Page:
He laid under my pickup all day. When I went to bed he was still there. But when I woke up the next morning he was lying on the welcome mat at the front door.

When I opened it, he ran back under my truck. He was appreciative of the food, but still afraid of me. And with good reason. I had yelled at him the previous day. And whoever had discarded him in my ditch like so much trash had obviously beaten him, starved him, and never pulled a single one of the dozens of acorn-sized ticks from his hide.

I put scraps in a bowl for another day or two. When he deemed I was at a safe distance he would come eat and then retreat back under my pickup. But on the third day I decided that he needed to lose those ticks.

Laying on the ground, I tried crawling up under my truck with him. But I was too big and he was too skittish. So I shimmied out and went inside the house to find some bait.

Back outside, I did a belly crawl under the driver’s side door of my truck and held out a long wooden spoon with about half a cup of peanut butter on it. The pup smelled it and was on it like white on rice.

As he lapped and licked, I slowly inched the spoon back towards me until he was close enough for me to put my hand on. I began petting him, ever so gently, as he dove into the peanut butter.

After a few minutes of petting and half a jar of Peter Pan, we were out from under the truck, sitting in the yard. Within five minutes, he was in my lap, filthy tail wagging. Within ten, I had already given him a name.

In just a matter of days, the entire neighborhood made friends with the erstwhile stray. He greeted everyone within a square mile as they arrived home from town. And they greeted him in turn with friendly calls of, “Well, hey there Peanut!”

My Grandmother got in the habit of sending home sacks of her leftover cathead biscuits for Peanut. If there were three, he would eat one and hide two–usually in my bed or in my recliner. She made it clear that these were “Peanut’s biscuits,” and that I could make my own.

I never wanted another dog. But the Good Lord knew we both needed each other. A dog like this can’t be bought anyway. You have to wait for this sad world to make one, as it did mine. Beaten, and starved, and left for dead in the ditch beside the hen house. A castaway creature looking for someone to love.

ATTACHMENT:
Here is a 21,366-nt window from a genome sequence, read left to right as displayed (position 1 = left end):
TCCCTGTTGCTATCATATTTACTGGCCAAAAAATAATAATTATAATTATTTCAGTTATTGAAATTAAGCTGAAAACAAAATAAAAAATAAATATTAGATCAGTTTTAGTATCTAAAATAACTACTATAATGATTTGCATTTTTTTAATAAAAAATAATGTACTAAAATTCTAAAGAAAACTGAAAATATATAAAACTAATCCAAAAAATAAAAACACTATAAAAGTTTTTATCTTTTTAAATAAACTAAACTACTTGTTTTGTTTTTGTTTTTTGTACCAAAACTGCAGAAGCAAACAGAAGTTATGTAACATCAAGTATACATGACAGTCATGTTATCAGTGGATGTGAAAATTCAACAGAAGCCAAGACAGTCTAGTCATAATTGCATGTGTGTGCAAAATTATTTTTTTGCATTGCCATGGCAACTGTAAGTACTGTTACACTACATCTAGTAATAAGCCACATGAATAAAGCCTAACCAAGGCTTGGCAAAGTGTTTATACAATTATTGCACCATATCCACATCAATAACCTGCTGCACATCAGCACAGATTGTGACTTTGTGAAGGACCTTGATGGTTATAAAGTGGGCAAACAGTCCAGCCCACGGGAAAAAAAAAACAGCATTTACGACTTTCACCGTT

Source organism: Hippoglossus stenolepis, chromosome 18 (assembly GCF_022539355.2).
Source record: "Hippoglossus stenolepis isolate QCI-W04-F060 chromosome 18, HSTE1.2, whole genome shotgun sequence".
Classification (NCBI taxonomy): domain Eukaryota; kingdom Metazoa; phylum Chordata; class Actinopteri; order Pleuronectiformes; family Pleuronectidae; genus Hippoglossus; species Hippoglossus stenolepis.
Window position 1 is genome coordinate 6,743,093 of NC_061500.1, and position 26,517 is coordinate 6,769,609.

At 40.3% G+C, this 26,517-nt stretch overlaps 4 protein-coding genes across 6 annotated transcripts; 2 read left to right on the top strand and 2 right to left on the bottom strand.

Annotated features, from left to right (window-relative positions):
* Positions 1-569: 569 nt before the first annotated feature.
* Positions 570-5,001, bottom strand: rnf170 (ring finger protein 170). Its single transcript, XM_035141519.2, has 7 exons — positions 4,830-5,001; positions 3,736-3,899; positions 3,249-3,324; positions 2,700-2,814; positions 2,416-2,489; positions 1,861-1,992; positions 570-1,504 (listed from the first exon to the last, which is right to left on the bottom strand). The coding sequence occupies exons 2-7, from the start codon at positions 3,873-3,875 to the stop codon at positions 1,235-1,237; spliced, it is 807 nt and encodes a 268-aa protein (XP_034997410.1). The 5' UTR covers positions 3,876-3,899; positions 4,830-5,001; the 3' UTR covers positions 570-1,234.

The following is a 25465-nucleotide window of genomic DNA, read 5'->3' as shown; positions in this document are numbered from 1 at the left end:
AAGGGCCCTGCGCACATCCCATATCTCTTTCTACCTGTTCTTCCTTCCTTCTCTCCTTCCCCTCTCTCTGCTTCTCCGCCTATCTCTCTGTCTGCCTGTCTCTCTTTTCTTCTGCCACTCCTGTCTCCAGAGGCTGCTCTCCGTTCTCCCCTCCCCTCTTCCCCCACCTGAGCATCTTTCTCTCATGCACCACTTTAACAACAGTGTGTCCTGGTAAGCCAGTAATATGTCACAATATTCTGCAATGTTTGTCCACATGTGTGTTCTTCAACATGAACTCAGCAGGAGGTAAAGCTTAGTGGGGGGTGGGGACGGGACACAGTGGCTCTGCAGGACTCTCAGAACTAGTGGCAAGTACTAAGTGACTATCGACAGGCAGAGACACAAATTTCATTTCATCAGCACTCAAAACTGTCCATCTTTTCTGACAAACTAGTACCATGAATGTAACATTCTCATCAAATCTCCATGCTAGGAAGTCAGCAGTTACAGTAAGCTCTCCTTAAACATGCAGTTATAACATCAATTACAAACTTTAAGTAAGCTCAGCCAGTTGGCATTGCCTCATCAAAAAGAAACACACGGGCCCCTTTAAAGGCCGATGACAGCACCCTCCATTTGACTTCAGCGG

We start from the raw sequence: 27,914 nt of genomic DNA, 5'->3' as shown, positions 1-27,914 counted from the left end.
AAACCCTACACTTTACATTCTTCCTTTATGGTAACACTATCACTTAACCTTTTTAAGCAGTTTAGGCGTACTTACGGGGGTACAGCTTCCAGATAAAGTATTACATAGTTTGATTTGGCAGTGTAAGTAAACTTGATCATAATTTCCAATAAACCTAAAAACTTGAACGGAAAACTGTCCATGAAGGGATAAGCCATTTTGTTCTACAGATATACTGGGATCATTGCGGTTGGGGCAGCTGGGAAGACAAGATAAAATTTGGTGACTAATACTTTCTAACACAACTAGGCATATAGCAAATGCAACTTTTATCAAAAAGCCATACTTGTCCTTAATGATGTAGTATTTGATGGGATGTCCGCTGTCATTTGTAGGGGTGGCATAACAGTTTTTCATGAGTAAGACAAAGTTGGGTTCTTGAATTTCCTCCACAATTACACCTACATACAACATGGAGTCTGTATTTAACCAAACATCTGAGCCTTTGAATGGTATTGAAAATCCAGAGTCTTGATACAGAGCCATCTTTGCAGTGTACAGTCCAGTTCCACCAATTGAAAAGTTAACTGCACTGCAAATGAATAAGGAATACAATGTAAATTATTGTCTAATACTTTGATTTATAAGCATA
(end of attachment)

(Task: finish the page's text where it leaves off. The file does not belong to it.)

But yesterday, all too quickly, Peanut was gone. My elderly neighbor said, “I never saw him. Then I heard a thump. I looked back and saw him limping towards your house and thought to myself, ‘I think ole Peanut is gonna’ be alright. I turned around to see about him, but he laid down in the ditch just before he got into the driveway. I’m so sorry. Can I help you bury him?”

I found him lying in nearly the same spot of the same ditch where he was thrown just over a year ago. And my first thought was how much richer both of our lives had been on account of each other. My second thought was of the sack of leftover biscuits on the kitchen counter.

Rest in peace, Peanut. You were a good boy.

Brandon Meeks

Brandon Meeks is an Arkansas native. He received his PhD. from the University of Aberdeen, Scotland. He serves his local parish as Theologian-in-Residence. He is also a fan of Alabama football, old folks, and bacon grease.


  • Earl Starbuck says:

    I’m sorry for your loss, Brandon.

  • Paul Yarbrough says:

    “A dog like this can’t be bought…”
    The entire article comes down to this one thought!

  • Gordon says:

    Branson, you’ve learned your lesson – you’ll never have another dog.

    Another dog is going to have you, though. You’re going to wake up in the middle of the night and realize, There is a dog under the covers licking my feet. You’ll never have imagined it.

    They know you.